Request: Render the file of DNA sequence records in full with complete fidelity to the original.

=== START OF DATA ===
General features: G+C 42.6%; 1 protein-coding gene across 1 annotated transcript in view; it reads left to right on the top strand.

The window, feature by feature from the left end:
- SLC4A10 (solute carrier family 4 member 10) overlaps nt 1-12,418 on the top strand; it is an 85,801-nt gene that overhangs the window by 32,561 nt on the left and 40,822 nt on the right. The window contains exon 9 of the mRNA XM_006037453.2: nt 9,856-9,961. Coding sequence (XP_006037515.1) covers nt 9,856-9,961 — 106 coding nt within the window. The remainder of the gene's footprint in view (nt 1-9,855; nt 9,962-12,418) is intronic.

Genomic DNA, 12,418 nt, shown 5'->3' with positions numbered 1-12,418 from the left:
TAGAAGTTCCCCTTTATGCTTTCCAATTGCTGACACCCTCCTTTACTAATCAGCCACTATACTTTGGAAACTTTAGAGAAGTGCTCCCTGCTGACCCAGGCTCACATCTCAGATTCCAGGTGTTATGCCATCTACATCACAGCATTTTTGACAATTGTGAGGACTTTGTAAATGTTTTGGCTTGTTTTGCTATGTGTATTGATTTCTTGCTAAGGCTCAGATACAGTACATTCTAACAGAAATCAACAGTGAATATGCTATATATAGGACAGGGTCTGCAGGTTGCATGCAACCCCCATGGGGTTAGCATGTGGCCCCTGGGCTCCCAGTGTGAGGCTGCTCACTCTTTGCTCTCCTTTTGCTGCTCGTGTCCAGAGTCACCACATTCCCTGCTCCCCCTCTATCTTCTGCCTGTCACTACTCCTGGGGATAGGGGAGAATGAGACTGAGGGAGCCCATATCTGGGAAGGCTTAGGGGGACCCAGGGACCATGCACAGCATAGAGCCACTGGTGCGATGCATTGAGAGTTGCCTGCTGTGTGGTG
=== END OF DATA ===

General features: G+C 42.6%; 1 protein-coding gene across 1 annotated transcript in view; it reads left to right on the top strand.

The window, feature by feature from the left end:
- SLC4A10 (solute carrier family 4 member 10) overlaps nt 1-12,418 on the top strand; it is an 85,801-nt gene that overhangs the window by 32,561 nt on the left and 40,822 nt on the right. The window contains exon 9 of the mRNA XM_006037453.2: nt 9,856-9,961. Coding sequence (XP_006037515.1) covers nt 9,856-9,961 — 106 coding nt within the window. The remainder of the gene's footprint in view (nt 1-9,855; nt 9,962-12,418) is intronic.

Genomic DNA, 12,418 nt, shown 5'->3' with positions numbered 1-12,418 from the left:
TAGAAGTTCCCCTTTATGCTTTCCAATTGCTGACACCCTCCTTTACTAATCAGCCACTATACTTTGGAAACTTTAGAGAAGTGCTCCCTGCTGACCCAGGCTCACATCTCAGATTCCAGGTGTTATGCCATCTACATCACAGCATTTTTGACAATTGTGAGGACTTTGTAAATGTTTTGGCTTGTTTTGCTATGTGTATTGATTTCTTGCTAAGGCTCAGATACAGTACATTCTAACAGAAATCAACAGTGAATATGCTATATATAGGACAGGGTCTGCAGGTTGCATGCAACCCCCATGGGGTTAGCATGTGGCCCCTGGGCTCCCAGTGTGAGGCTGCTCACTCTTTGCTCTCCTTTTGCTGCTCGTGTCCAGAGTCACCACATTCCCTGCTCCCCCTCTATCTTCTGCCTGTCACTACTCCTGGGGATAGGGGAGAATGAGACTGAGGGAGCCCATATCTGGGAAGGCTTAGGGGGACCCAGGGACCATGCACAGCATAGAGCCACTGGTGCGATGCATTGAGAGTTGCCTGCTGTGTGGTG